Cushman Village

State Street in Cushman village section of Amherst

State Street in Cushman Village

The village of Cushman is located northeast of Amherst Center and is traversed by the Mill River, a tributary of the Connecticut River. Part of Amherst, the village lies on the alluvial plain of the Connecticut River where farming and industry co-existed during the 18th century. English settlers were drawn to this area because of the Mill River. It was an abundant water resource with apparently ample hydraulic head. As early as 1739, the town of Hadley had given Nathaniel Kellogg permission to erect a gristmill "at the great falls" on the Mill River. Taking advantage of the power of the stream and the local demand for lumber, Nathaniel Kellogg had built a sawmill downstream from his gristmill by August of 1746. Close to Kellogg's mill, Ezra Rood had a potash works. In addition, two blacksmiths were operated nearby and, closer to the Common, Peck's Inn (the later Cushman/Keet House, now demolished) was a well-known stopping place.

Cushman's separate and discreet character as a village within greater Amherst has been maintained to the present. The center of the village is defined by the Common bridge and five major roads closely lined with buildings that are predominantly modest 19th-century frame residences, a school, and general store. There are numerous outbuildings in the district consisting of small livestock barns, garages, and a few poultry sheds which maintain the historic association between manufacturing and agriculture in Cushman. No mill buildings are extant. There are remains along the river, however, of a dam, penstock, and wheelhouse associated with a waxed paper mill, and foundations of a paper mill building.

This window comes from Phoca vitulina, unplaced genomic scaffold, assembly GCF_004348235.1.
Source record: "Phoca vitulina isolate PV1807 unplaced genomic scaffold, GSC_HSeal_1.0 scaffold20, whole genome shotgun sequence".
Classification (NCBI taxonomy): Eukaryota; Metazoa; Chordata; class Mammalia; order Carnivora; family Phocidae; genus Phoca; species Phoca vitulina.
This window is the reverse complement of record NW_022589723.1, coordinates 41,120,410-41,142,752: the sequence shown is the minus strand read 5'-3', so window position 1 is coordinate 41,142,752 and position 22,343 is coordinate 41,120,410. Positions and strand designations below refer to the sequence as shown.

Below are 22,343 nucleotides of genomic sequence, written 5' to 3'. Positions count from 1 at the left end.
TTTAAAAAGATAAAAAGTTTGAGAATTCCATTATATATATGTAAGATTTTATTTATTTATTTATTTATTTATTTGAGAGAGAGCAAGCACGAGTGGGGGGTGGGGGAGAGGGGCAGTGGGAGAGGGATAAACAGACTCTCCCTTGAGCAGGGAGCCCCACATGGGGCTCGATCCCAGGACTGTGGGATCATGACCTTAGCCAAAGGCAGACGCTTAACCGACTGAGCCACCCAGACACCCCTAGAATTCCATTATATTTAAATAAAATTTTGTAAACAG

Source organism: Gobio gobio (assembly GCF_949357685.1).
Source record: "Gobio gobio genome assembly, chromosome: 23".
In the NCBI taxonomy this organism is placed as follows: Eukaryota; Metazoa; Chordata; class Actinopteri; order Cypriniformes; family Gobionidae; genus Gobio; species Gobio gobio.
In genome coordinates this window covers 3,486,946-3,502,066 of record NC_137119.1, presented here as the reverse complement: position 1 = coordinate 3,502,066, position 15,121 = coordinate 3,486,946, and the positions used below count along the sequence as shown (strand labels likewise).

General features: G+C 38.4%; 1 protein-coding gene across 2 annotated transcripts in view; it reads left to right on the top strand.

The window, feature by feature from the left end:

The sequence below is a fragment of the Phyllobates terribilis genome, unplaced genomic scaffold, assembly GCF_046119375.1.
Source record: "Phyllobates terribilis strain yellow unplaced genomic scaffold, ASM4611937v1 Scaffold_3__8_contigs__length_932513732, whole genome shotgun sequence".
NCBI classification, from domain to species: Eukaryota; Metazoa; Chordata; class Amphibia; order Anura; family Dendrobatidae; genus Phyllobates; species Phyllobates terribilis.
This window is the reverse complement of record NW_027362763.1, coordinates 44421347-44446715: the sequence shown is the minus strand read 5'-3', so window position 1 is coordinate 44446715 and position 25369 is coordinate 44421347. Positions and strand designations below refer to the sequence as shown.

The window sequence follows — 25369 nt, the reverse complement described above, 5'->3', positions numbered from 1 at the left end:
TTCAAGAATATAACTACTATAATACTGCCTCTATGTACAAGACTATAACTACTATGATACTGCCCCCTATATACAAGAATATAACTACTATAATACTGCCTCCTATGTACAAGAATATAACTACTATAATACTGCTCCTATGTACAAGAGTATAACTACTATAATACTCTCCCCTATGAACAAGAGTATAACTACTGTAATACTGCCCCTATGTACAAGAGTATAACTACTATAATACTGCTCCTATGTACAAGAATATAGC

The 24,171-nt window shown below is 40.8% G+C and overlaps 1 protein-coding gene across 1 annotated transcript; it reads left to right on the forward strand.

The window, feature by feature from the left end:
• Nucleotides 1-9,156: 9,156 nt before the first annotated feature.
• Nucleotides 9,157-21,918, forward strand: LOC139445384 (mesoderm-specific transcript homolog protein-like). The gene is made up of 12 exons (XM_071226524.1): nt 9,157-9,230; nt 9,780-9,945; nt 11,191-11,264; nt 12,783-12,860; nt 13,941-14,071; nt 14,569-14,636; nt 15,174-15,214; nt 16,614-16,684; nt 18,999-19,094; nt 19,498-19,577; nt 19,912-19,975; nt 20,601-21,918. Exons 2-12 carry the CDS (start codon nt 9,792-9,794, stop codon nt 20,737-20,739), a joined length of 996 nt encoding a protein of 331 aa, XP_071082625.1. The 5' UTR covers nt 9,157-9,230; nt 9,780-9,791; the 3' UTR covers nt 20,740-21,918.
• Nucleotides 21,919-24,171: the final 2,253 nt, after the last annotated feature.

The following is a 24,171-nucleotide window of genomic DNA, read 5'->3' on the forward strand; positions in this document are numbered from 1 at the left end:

Throughout the years, the village has been called North Amherst City, more locally "The City," and finally Cushman (in 1930), but its integrity as a community has remained intact. It contains modest workers' housing, early 19th-century cottages, mill owners' residences, mid 19th-century buildings, a late 19th-century general store, a 20th-century school, and a Common; the latter has changed shape to accommodate railroad and street realignments.

"Cushman Village." National Register of Historic Places Registration Form. National Park Service. 1991. Available at the Jones Library Special Collections.